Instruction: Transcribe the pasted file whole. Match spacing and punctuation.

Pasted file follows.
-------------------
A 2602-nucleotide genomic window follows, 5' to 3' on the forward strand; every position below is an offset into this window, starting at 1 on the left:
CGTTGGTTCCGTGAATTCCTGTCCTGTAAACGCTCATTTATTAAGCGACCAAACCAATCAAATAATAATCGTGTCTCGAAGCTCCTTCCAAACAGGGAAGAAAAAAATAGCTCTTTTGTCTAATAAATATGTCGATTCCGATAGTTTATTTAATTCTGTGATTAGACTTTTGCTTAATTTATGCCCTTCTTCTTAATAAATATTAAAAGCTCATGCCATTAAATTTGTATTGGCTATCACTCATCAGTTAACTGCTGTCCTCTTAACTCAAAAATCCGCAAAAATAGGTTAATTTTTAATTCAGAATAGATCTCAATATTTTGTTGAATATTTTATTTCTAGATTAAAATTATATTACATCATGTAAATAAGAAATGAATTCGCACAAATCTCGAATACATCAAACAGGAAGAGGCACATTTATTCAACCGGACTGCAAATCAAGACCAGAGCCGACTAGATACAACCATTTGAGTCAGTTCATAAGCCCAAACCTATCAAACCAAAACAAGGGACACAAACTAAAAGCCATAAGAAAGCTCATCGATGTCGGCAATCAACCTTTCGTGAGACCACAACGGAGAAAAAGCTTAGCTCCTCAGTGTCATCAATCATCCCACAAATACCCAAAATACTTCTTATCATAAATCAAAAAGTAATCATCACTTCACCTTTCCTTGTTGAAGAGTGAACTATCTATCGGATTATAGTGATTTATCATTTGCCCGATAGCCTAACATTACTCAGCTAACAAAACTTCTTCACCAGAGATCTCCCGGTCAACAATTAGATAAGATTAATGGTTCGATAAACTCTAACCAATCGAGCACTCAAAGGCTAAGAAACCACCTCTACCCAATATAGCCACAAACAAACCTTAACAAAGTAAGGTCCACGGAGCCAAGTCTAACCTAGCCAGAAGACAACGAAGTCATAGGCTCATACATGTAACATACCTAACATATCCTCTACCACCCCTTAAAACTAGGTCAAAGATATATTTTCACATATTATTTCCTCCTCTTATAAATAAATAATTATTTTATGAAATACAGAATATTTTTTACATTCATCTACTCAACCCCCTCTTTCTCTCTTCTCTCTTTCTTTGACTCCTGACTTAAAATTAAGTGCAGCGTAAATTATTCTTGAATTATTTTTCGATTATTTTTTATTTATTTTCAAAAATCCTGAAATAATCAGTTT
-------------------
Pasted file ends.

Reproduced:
A 2602-nucleotide genomic window follows, 5' to 3' on the forward strand; every position below is an offset into this window, starting at 1 on the left:
CGTTGGTTCCGTGAATTCCTGTCCTGTAAACGCTCATTTATTAAGCGACCAAACCAATCAAATAATAATCGTGTCTCGAAGCTCCTTCCAAACAGGGAAGAAAAAAATAGCTCTTTTGTCTAATAAATATGTCGATTCCGATAGTTTATTTAATTCTGTGATTAGACTTTTGCTTAATTTATGCCCTTCTTCTTAATAAATATTAAAAGCTCATGCCATTAAATTTGTATTGGCTATCACTCATCAGTTAACTGCTGTCCTCTTAACTCAAAAATCCGCAAAAATAGGTTAATTTTTAATTCAGAATAGATCTCAATATTTTGTTGAATATTTTATTTCTAGATTAAAATTATATTACATCATGTAAATAAGAAATGAATTCGCACAAATCTCGAATACATCAAACAGGAAGAGGCACATTTATTCAACCGGACTGCAAATCAAGACCAGAGCCGACTAGATACAACCATTTGAGTCAGTTCATAAGCCCAAACCTATCAAACCAAAACAAGGGACACAAACTAAAAGCCATAAGAAAGCTCATCGATGTCGGCAATCAACCTTTCGTGAGACCACAACGGAGAAAAAGCTTAGCTCCTCAGTGTCATCAATCATCCCACAAATACCCAAAATACTTCTTATCATAAATCAAAAAGTAATCATCACTTCACCTTTCCTTGTTGAAGAGTGAACTATCTATCGGATTATAGTGATTTATCATTTGCCCGATAGCCTAACATTACTCAGCTAACAAAACTTCTTCACCAGAGATCTCCCGGTCAACAATTAGATAAGATTAATGGTTCGATAAACTCTAACCAATCGAGCACTCAAAGGCTAAGAAACCACCTCTACCCAATATAGCCACAAACAAACCTTAACAAAGTAAGGTCCACGGAGCCAAGTCTAACCTAGCCAGAAGACAACGAAGTCATAGGCTCATACATGTAACATACCTAACATATCCTCTACCACCCCTTAAAACTAGGTCAAAGATATATTTTCACATATTATTTCCTCCTCTTATAAATAAATAATTATTTTATGAAATACAGAATATTTTTTACATTCATCTACTCAACCCCCTCTTTCTCTCTTCTCTCTTTCTTTGACTCCTGACTTAAAATTAAGTGCAGCGTAAATTATTCTTGAATTATTTTTCGATTATTTTTTATTTATTTTCAAAAATCCTGAAATAATCAGTTT